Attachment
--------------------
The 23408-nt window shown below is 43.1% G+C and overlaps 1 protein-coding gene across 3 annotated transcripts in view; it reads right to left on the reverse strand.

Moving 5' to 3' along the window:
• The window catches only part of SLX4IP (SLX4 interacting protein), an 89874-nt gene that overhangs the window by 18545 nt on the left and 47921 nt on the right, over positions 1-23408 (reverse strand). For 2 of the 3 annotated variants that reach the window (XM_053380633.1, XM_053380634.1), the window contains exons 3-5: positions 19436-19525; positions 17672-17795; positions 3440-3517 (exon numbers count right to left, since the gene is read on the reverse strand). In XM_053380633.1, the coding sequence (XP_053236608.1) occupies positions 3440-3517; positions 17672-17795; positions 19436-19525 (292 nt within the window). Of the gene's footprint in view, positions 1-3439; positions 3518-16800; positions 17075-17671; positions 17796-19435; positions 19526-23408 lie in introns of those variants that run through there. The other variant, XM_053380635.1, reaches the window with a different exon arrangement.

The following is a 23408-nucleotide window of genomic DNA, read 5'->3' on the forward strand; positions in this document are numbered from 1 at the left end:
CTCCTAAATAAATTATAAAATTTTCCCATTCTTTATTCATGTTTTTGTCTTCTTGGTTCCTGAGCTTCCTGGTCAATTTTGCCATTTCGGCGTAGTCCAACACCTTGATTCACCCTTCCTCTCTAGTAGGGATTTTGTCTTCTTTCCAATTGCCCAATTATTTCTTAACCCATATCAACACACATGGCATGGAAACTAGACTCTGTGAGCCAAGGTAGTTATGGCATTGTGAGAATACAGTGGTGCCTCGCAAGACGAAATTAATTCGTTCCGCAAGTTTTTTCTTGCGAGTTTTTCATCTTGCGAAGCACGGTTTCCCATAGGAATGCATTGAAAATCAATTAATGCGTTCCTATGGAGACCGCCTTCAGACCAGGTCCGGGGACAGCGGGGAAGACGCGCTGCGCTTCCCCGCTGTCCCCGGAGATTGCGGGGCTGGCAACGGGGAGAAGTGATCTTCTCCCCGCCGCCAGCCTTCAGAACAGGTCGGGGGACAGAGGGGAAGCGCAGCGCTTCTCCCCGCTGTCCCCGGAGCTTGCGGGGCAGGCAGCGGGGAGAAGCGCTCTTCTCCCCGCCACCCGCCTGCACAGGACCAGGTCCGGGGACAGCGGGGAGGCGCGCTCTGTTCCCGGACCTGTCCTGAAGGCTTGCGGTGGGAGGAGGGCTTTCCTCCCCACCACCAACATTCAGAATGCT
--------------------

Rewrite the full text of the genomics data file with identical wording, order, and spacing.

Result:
The 23408-nt window shown below is 43.1% G+C and overlaps 1 protein-coding gene across 3 annotated transcripts in view; it reads right to left on the reverse strand.

Moving 5' to 3' along the window:
• The window catches only part of SLX4IP (SLX4 interacting protein), an 89874-nt gene that overhangs the window by 18545 nt on the left and 47921 nt on the right, over positions 1-23408 (reverse strand). For 2 of the 3 annotated variants that reach the window (XM_053380633.1, XM_053380634.1), the window contains exons 3-5: positions 19436-19525; positions 17672-17795; positions 3440-3517 (exon numbers count right to left, since the gene is read on the reverse strand). In XM_053380633.1, the coding sequence (XP_053236608.1) occupies positions 3440-3517; positions 17672-17795; positions 19436-19525 (292 nt within the window). Of the gene's footprint in view, positions 1-3439; positions 3518-16800; positions 17075-17671; positions 17796-19435; positions 19526-23408 lie in introns of those variants that run through there. The other variant, XM_053380635.1, reaches the window with a different exon arrangement.

The following is a 23408-nucleotide window of genomic DNA, read 5'->3' on the forward strand; positions in this document are numbered from 1 at the left end:
CTCCTAAATAAATTATAAAATTTTCCCATTCTTTATTCATGTTTTTGTCTTCTTGGTTCCTGAGCTTCCTGGTCAATTTTGCCATTTCGGCGTAGTCCAACACCTTGATTCACCCTTCCTCTCTAGTAGGGATTTTGTCTTCTTTCCAATTGCCCAATTATTTCTTAACCCATATCAACACACATGGCATGGAAACTAGACTCTGTGAGCCAAGGTAGTTATGGCATTGTGAGAATACAGTGGTGCCTCGCAAGACGAAATTAATTCGTTCCGCAAGTTTTTTCTTGCGAGTTTTTCATCTTGCGAAGCACGGTTTCCCATAGGAATGCATTGAAAATCAATTAATGCGTTCCTATGGAGACCGCCTTCAGACCAGGTCCGGGGACAGCGGGGAAGACGCGCTGCGCTTCCCCGCTGTCCCCGGAGATTGCGGGGCTGGCAACGGGGAGAAGTGATCTTCTCCCCGCCGCCAGCCTTCAGAACAGGTCGGGGGACAGAGGGGAAGCGCAGCGCTTCTCCCCGCTGTCCCCGGAGCTTGCGGGGCAGGCAGCGGGGAGAAGCGCTCTTCTCCCCGCCACCCGCCTGCACAGGACCAGGTCCGGGGACAGCGGGGAGGCGCGCTCTGTTCCCGGACCTGTCCTGAAGGCTTGCGGTGGGAGGAGGGCTTTCCTCCCCACCACCAACATTCAGAATGCT